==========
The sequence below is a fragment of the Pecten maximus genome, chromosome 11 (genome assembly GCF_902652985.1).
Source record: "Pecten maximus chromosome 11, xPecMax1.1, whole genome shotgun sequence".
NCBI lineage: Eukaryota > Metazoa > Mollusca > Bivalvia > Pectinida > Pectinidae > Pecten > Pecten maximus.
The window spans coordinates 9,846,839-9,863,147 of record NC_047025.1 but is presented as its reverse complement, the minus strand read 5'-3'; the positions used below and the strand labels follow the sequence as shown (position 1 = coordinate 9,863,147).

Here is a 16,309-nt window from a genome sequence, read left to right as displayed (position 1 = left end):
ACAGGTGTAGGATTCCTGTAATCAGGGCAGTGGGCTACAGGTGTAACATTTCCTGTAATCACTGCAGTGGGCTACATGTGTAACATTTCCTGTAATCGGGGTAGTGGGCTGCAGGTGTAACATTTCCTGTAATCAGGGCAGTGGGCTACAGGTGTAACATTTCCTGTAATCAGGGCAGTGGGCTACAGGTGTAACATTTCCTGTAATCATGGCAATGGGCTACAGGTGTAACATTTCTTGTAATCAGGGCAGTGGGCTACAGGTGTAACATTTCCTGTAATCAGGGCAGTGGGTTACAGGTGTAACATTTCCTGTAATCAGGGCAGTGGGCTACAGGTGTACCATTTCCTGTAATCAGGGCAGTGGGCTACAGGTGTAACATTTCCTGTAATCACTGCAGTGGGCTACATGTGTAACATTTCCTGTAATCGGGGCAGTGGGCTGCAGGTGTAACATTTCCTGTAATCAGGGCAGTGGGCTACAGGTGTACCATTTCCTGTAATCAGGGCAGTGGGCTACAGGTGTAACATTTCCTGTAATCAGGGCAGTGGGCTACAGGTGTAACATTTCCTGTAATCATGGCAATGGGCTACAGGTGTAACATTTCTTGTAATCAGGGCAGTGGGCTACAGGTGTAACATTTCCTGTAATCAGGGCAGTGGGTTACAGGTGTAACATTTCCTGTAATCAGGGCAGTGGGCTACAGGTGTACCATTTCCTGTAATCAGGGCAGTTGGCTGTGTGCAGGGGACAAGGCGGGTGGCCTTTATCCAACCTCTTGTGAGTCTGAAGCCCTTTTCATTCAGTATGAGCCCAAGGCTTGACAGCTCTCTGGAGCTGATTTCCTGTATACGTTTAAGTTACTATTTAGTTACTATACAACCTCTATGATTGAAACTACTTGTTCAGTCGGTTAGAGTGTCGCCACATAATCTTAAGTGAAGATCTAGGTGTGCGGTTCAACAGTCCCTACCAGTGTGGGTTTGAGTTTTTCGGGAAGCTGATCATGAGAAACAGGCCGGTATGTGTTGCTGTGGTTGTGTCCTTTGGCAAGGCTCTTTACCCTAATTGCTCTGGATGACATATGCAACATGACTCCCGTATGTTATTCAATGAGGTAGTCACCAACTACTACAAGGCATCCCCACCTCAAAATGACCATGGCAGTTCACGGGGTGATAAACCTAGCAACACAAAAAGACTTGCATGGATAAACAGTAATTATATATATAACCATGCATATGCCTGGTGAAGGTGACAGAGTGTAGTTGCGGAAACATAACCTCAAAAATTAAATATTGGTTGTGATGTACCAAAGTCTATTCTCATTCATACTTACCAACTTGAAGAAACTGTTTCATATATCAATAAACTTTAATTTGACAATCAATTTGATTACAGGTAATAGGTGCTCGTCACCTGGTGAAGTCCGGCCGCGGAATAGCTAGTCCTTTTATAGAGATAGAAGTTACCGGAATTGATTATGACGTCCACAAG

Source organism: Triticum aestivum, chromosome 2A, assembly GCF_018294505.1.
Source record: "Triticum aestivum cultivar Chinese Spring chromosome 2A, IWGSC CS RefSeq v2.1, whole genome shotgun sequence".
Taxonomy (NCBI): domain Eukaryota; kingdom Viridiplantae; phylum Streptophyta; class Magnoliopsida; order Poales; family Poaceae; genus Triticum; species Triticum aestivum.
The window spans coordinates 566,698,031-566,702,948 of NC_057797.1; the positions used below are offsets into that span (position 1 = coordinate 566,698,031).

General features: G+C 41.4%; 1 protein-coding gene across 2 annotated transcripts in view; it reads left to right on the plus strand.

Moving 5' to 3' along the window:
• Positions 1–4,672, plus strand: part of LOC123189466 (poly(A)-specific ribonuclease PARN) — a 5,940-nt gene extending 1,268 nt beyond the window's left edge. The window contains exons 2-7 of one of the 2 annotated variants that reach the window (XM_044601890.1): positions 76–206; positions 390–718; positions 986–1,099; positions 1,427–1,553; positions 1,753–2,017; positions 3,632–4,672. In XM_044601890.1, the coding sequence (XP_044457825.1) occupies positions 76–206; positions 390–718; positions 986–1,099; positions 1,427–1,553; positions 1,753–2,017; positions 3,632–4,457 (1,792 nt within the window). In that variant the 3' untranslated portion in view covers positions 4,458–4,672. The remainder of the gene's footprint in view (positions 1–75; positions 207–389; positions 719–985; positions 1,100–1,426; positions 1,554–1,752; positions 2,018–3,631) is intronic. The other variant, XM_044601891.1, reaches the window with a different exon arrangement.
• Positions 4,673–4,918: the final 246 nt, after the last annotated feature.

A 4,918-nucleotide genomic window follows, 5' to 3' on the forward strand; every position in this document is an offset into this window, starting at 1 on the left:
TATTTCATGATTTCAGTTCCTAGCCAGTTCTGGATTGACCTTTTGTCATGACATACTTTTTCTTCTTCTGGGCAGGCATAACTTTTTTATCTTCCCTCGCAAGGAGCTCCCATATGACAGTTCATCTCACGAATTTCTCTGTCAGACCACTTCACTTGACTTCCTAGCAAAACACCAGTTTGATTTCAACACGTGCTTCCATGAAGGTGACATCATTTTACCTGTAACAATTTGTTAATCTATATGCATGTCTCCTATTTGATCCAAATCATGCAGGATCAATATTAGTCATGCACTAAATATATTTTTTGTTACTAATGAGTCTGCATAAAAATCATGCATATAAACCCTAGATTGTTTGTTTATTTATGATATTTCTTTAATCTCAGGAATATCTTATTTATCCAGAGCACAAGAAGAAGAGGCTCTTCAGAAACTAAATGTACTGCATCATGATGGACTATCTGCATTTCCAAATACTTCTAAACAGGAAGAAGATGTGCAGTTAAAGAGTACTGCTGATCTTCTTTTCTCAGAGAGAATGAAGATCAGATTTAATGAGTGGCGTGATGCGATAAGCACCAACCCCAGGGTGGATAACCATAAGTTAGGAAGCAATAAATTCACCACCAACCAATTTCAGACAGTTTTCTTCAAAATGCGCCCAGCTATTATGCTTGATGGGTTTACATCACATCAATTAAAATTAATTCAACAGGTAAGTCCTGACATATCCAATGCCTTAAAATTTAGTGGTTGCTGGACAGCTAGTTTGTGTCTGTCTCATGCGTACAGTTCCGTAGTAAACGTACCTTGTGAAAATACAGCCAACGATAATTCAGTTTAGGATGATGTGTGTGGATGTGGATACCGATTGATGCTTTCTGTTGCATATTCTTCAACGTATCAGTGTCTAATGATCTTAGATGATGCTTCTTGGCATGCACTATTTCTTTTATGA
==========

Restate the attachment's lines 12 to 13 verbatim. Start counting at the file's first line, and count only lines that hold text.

Moving 5' to 3' along the window:
• Positions 1–4,672, plus strand: part of LOC123189466 (poly(A)-specific ribonuclease PARN) — a 5,940-nt gene extending 1,268 nt beyond the window's left edge. The window contains exons 2-7 of one of the 2 annotated variants that reach the window (XM_044601890.1): positions 76–206; positions 390–718; positions 986–1,099; positions 1,427–1,553; positions 1,753–2,017; positions 3,632–4,672. In XM_044601890.1, the coding sequence (XP_044457825.1) occupies positions 76–206; positions 390–718; positions 986–1,099; positions 1,427–1,553; positions 1,753–2,017; positions 3,632–4,457 (1,792 nt within the window). In that variant the 3' untranslated portion in view covers positions 4,458–4,672. The remainder of the gene's footprint in view (positions 1–75; positions 207–389; positions 719–985; positions 1,100–1,426; positions 1,554–1,752; positions 2,018–3,631) is intronic. The other variant, XM_044601891.1, reaches the window with a different exon arrangement.